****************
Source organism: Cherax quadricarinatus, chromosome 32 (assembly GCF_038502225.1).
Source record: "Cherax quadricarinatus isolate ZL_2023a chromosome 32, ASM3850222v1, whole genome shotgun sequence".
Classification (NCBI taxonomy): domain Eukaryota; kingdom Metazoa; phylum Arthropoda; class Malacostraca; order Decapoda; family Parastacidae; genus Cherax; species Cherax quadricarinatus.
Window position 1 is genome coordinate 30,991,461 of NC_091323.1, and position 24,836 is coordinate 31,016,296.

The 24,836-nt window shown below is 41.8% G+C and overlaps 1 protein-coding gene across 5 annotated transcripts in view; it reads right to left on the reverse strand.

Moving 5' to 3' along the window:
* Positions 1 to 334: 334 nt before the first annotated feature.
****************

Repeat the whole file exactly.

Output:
Source organism: Cherax quadricarinatus, chromosome 32 (assembly GCF_038502225.1).
Source record: "Cherax quadricarinatus isolate ZL_2023a chromosome 32, ASM3850222v1, whole genome shotgun sequence".
Classification (NCBI taxonomy): domain Eukaryota; kingdom Metazoa; phylum Arthropoda; class Malacostraca; order Decapoda; family Parastacidae; genus Cherax; species Cherax quadricarinatus.
Window position 1 is genome coordinate 30,991,461 of NC_091323.1, and position 24,836 is coordinate 31,016,296.

The 24,836-nt window shown below is 41.8% G+C and overlaps 1 protein-coding gene across 5 annotated transcripts in view; it reads right to left on the reverse strand.

Moving 5' to 3' along the window:
* Positions 1 to 334: 334 nt before the first annotated feature.